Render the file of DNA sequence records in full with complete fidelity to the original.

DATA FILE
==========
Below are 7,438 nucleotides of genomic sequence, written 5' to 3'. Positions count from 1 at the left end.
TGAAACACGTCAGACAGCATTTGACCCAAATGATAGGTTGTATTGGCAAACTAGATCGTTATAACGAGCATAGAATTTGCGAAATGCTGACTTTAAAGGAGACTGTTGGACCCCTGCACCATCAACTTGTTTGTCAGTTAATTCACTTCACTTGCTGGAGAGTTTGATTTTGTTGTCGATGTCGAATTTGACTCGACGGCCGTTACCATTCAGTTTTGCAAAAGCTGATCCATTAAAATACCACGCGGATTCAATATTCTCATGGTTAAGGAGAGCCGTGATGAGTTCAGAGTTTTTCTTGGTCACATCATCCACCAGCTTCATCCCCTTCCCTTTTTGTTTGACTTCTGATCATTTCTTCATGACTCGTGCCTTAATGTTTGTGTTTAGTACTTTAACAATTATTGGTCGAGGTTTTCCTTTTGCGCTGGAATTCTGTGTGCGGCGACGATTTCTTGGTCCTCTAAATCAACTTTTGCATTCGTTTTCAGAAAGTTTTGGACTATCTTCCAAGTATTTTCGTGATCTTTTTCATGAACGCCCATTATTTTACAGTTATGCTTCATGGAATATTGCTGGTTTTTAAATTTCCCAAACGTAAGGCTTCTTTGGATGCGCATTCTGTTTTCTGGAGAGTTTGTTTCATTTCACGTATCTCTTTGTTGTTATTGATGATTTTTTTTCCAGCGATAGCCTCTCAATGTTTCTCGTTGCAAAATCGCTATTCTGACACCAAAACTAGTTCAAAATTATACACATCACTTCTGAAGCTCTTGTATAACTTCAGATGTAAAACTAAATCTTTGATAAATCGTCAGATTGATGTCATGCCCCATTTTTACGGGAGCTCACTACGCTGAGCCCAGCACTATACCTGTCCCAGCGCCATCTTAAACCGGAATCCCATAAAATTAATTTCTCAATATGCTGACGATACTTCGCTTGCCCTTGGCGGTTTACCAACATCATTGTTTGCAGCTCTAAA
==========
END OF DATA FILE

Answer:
Below are 7,438 nucleotides of genomic sequence, written 5' to 3'. Positions count from 1 at the left end.
TGAAACACGTCAGACAGCATTTGACCCAAATGATAGGTTGTATTGGCAAACTAGATCGTTATAACGAGCATAGAATTTGCGAAATGCTGACTTTAAAGGAGACTGTTGGACCCCTGCACCATCAACTTGTTTGTCAGTTAATTCACTTCACTTGCTGGAGAGTTTGATTTTGTTGTCGATGTCGAATTTGACTCGACGGCCGTTACCATTCAGTTTTGCAAAAGCTGATCCATTAAAATACCACGCGGATTCAATATTCTCATGGTTAAGGAGAGCCGTGATGAGTTCAGAGTTTTTCTTGGTCACATCATCCACCAGCTTCATCCCCTTCCCTTTTTGTTTGACTTCTGATCATTTCTTCATGACTCGTGCCTTAATGTTTGTGTTTAGTACTTTAACAATTATTGGTCGAGGTTTTCCTTTTGCGCTGGAATTCTGTGTGCGGCGACGATTTCTTGGTCCTCTAAATCAACTTTTGCATTCGTTTTCAGAAAGTTTTGGACTATCTTCCAAGTATTTTCGTGATCTTTTTCATGAACGCCCATTATTTTACAGTTATGCTTCATGGAATATTGCTGGTTTTTAAATTTCCCAAACGTAAGGCTTCTTTGGATGCGCATTCTGTTTTCTGGAGAGTTTGTTTCATTTCACGTATCTCTTTGTTGTTATTGATGATTTTTTTTCCAGCGATAGCCTCTCAATGTTTCTCGTTGCAAAATCGCTATTCTGACACCAAAACTAGTTCAAAATTATACACATCACTTCTGAAGCTCTTGTATAACTTCAGATGTAAAACTAAATCTTTGATAAATCGTCAGATTGATGTCATGCCCCATTTTTACGGGAGCTCACTACGCTGAGCCCAGCACTATACCTGTCCCAGCGCCATCTTAAACCGGAATCCCATAAAATTAATTTCTCAATATGCTGACGATACTTCGCTTGCCCTTGGCGGTTTACCAACATCATTGTTTGCAGCTCTAAA